The execution of Mohammed Kasab rekindled an emotional discussion about capital punishment. But what are the true philosophical and spiritual arguments for and against a death penalty, which cost the lives of at least 680 people (excluding China) worldwide in 2011, according to Amnesty International?
Mostly, there are three arguments for the death penalty. The first, which states that it is a measure of prevention, as it frightens potential future delinquents, has no empirical evidence. Therefore, no one really considers it any longer.
The second argument claims that capital punishment would protect citizens from convicted criminals, who would commit crimes again.
However, this argument does not hold either, for the same could be achieved, if the person is incarcerated for a lifetime. In addition, the means of killing someone is out of proportion to the ends of public protection.
Someone could countervail that lifelong imprisonment would cost the innocent public too much money. I think, it is obvious that we should not, neither in this case nor in any other, weigh life with matter.
The very same argues the philosopher Immanuel Kant. Yet, although Kant believes that humans have dignity, an intrinsic endless worth, he believes such an endless worth can be weighed with another endless worth. Hence, Kant argues that capital punishment could be allowed to be used against a murderer.
He supports his argument by pointing out that justice is rules by the “principle of equality” and retribution demands the death penalty. The philosopher Stephen Nathanson saw two problems with this argument. Firstly, do consequently rapist have to be raped? Secondly, what to do with someone who committed tax-fraud?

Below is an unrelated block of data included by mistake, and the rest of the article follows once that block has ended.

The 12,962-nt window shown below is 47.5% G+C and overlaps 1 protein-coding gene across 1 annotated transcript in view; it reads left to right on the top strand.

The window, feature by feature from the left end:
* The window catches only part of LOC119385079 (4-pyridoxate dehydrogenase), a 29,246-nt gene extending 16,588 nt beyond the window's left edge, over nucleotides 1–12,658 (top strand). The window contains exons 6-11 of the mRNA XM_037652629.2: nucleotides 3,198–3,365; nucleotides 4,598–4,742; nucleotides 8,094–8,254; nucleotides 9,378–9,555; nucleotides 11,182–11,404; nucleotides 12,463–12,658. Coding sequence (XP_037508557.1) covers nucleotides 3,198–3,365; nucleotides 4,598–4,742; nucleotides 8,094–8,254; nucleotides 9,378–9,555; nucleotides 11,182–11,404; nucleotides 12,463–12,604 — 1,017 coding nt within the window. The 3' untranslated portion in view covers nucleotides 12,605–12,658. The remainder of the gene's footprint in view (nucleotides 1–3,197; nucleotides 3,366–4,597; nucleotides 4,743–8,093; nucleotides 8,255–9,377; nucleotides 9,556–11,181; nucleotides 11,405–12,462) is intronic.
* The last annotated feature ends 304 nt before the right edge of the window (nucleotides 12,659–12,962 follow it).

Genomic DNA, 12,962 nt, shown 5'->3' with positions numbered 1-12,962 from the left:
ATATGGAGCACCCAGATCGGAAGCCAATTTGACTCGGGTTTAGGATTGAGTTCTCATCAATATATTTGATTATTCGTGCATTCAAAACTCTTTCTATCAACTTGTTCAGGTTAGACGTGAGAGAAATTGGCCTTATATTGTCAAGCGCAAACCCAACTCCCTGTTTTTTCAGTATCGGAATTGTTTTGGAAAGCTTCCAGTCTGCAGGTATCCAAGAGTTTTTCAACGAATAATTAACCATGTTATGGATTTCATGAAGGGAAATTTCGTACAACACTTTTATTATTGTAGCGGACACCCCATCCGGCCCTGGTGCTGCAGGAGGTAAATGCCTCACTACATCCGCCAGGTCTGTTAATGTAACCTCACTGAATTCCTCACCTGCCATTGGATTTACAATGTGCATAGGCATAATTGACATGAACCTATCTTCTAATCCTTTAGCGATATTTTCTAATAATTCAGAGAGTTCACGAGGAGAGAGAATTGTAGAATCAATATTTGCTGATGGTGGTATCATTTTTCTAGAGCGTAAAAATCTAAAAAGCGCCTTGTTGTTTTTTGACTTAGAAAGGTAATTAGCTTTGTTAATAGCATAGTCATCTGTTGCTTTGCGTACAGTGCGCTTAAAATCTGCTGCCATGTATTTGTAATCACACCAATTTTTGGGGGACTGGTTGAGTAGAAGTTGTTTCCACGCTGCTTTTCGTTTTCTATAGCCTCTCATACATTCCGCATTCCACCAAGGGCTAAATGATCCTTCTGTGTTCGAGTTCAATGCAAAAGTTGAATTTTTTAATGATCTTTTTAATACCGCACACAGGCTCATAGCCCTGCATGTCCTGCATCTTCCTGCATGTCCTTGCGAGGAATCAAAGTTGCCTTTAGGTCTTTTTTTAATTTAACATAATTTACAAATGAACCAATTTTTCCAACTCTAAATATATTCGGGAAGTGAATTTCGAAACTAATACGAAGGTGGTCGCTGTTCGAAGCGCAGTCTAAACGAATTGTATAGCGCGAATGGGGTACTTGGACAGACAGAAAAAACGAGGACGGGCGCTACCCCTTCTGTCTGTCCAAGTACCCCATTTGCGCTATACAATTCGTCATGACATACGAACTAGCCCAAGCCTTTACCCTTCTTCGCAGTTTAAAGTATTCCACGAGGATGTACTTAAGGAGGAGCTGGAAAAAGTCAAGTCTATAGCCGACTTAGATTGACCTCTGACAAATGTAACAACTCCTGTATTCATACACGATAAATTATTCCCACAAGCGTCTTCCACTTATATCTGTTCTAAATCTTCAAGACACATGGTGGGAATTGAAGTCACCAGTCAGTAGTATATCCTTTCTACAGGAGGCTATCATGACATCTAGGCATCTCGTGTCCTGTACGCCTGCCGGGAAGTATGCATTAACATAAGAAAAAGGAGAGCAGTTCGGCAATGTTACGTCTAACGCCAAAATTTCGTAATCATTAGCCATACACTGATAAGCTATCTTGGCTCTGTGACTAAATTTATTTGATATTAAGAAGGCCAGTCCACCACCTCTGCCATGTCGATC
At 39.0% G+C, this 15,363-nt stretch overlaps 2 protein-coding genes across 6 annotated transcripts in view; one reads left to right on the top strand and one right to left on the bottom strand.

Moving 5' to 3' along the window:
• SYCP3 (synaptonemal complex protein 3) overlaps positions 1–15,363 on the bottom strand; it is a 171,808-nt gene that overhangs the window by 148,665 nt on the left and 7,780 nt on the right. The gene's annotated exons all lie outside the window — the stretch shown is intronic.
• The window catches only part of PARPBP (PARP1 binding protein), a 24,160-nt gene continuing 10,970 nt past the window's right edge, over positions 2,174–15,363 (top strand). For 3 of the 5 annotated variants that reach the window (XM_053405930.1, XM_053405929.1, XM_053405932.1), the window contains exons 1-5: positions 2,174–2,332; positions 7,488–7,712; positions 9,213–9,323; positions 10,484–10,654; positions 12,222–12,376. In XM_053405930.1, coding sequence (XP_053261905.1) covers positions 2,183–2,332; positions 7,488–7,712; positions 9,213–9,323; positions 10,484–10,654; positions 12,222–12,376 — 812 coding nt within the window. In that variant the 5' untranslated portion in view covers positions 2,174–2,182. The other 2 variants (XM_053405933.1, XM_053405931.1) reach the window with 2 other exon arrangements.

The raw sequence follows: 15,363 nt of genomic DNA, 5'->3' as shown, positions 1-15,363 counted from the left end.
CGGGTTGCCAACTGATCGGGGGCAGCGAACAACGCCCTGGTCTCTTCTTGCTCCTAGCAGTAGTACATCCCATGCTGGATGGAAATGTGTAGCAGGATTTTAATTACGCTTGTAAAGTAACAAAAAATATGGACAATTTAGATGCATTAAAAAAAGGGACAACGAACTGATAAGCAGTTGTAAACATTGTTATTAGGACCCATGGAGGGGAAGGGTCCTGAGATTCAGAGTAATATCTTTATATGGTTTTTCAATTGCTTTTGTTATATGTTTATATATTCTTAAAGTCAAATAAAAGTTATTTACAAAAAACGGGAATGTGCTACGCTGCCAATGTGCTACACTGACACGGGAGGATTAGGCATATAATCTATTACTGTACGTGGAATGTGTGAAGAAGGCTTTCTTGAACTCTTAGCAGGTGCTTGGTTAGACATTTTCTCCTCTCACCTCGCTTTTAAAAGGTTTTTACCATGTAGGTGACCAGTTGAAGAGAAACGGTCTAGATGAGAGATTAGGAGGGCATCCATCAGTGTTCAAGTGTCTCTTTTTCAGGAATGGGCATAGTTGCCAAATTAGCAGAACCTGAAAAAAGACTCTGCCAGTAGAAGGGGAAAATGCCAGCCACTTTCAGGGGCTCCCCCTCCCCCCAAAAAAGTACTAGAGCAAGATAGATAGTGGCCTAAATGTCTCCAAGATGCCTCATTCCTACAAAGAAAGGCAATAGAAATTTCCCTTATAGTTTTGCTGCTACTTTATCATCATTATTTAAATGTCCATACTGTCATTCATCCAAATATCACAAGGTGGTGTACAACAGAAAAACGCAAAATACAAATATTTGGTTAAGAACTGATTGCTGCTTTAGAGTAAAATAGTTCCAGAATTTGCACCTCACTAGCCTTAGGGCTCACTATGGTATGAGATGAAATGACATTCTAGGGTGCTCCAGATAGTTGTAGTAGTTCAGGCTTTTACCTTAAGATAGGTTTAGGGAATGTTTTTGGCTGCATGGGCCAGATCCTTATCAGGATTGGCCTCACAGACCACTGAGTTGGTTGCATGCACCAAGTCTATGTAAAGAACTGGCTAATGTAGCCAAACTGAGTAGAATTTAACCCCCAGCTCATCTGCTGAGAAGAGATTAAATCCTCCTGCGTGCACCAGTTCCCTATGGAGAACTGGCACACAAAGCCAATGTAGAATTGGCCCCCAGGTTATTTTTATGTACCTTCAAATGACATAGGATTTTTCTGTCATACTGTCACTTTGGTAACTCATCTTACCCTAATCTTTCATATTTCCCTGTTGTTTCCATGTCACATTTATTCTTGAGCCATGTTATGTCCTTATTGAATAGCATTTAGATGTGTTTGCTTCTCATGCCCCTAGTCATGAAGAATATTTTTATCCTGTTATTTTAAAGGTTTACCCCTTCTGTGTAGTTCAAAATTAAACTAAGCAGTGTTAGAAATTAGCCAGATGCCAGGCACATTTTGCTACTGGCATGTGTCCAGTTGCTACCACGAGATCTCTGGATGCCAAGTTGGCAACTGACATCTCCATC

What it is rather applicable is proportionality, whereby this only implicates that the worst crimes has to be punished with the worst sentence. This does not necessarily imply execution.
So far, if we believe in the concept of retribution, a death sentence might be justifiable. However, we should ask ourselves, whether capital punishment is not rather an act of vengeance.
An argument against capital punishment is that we should never kill anyone. Unfortunately, this argument cannot hold, since there is at least one cases where we do have to kill: self-protection.
A stronger ethical argument against capital punishment is phrased by the philosopher Albert Camus: “Can one tell us with certainty that every executed person was beyond remedy for society? Can we even swear that no one is innocent?”
Maybe in Kasab’s case we can vow for his guilt, but in general there are too many cases, where innocent people were executed, in order to make it a law. Further, Camus argues that a state, which is never innocent either, cannot rightfully sentence someone death. “Without absolute innocence, there is no highest judge,” he writes.
Even though this argument would encumber every jurisdictive act, I understand Camus, when it comes to the death penalty. Because, as Camus argues, how can you extract someone bad from a society that is by no means unadulterated either?
Religion and Spirituality
Religious arguments go to and fro. While there is no official Hindu perception of capital punishment, the West, which decisively influenced the Indian law, used to refer to the biblical quote „an eye for an eye”. At the same time, already the Decalogue states “you shall not murder” and especially Christianity was supposed to be a religion of compassion and forgiveness.
In my opinion, the arguments against capital punishment outweigh. At the end of the day, we have to ask ourselves, whether the “the most premeditated of murders”, as Camus calls it, has any benefit for this world. What do we gain spiritually from retaliation? Was Gandhi not right, when he said: “an eye for an eye makes the whole world blind”?